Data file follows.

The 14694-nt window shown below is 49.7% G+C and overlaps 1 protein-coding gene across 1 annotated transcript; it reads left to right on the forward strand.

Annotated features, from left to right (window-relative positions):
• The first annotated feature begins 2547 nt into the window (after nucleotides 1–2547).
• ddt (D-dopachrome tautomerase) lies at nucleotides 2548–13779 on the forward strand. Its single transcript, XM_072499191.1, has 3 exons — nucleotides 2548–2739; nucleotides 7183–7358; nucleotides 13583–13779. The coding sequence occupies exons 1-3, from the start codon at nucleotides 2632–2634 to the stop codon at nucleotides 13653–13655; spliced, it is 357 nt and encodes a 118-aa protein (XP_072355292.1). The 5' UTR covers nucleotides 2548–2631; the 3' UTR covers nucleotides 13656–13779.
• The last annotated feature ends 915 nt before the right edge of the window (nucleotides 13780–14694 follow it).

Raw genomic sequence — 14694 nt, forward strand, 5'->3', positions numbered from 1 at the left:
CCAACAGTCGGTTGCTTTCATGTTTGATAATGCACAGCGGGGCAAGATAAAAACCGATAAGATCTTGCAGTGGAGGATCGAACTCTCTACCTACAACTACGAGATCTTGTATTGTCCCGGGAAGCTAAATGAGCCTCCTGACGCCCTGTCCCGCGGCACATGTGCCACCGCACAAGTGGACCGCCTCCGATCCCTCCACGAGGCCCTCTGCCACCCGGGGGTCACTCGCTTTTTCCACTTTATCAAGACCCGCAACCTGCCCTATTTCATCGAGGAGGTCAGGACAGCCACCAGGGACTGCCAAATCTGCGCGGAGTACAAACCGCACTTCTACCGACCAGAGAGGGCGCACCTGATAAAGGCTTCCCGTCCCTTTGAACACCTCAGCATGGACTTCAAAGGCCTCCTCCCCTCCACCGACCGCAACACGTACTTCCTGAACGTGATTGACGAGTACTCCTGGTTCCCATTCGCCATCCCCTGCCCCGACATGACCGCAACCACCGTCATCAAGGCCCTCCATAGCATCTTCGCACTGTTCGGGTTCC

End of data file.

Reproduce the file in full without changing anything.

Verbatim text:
The 14694-nt window shown below is 49.7% G+C and overlaps 1 protein-coding gene across 1 annotated transcript; it reads left to right on the forward strand.

Annotated features, from left to right (window-relative positions):
• The first annotated feature begins 2547 nt into the window (after nucleotides 1–2547).
• ddt (D-dopachrome tautomerase) lies at nucleotides 2548–13779 on the forward strand. Its single transcript, XM_072499191.1, has 3 exons — nucleotides 2548–2739; nucleotides 7183–7358; nucleotides 13583–13779. The coding sequence occupies exons 1-3, from the start codon at nucleotides 2632–2634 to the stop codon at nucleotides 13653–13655; spliced, it is 357 nt and encodes a 118-aa protein (XP_072355292.1). The 5' UTR covers nucleotides 2548–2631; the 3' UTR covers nucleotides 13656–13779.
• The last annotated feature ends 915 nt before the right edge of the window (nucleotides 13780–14694 follow it).

Raw genomic sequence — 14694 nt, forward strand, 5'->3', positions numbered from 1 at the left:
CCAACAGTCGGTTGCTTTCATGTTTGATAATGCACAGCGGGGCAAGATAAAAACCGATAAGATCTTGCAGTGGAGGATCGAACTCTCTACCTACAACTACGAGATCTTGTATTGTCCCGGGAAGCTAAATGAGCCTCCTGACGCCCTGTCCCGCGGCACATGTGCCACCGCACAAGTGGACCGCCTCCGATCCCTCCACGAGGCCCTCTGCCACCCGGGGGTCACTCGCTTTTTCCACTTTATCAAGACCCGCAACCTGCCCTATTTCATCGAGGAGGTCAGGACAGCCACCAGGGACTGCCAAATCTGCGCGGAGTACAAACCGCACTTCTACCGACCAGAGAGGGCGCACCTGATAAAGGCTTCCCGTCCCTTTGAACACCTCAGCATGGACTTCAAAGGCCTCCTCCCCTCCACCGACCGCAACACGTACTTCCTGAACGTGATTGACGAGTACTCCTGGTTCCCATTCGCCATCCCCTGCCCCGACATGACCGCAACCACCGTCATCAAGGCCCTCCATAGCATCTTCGCACTGTTCGGGTTCC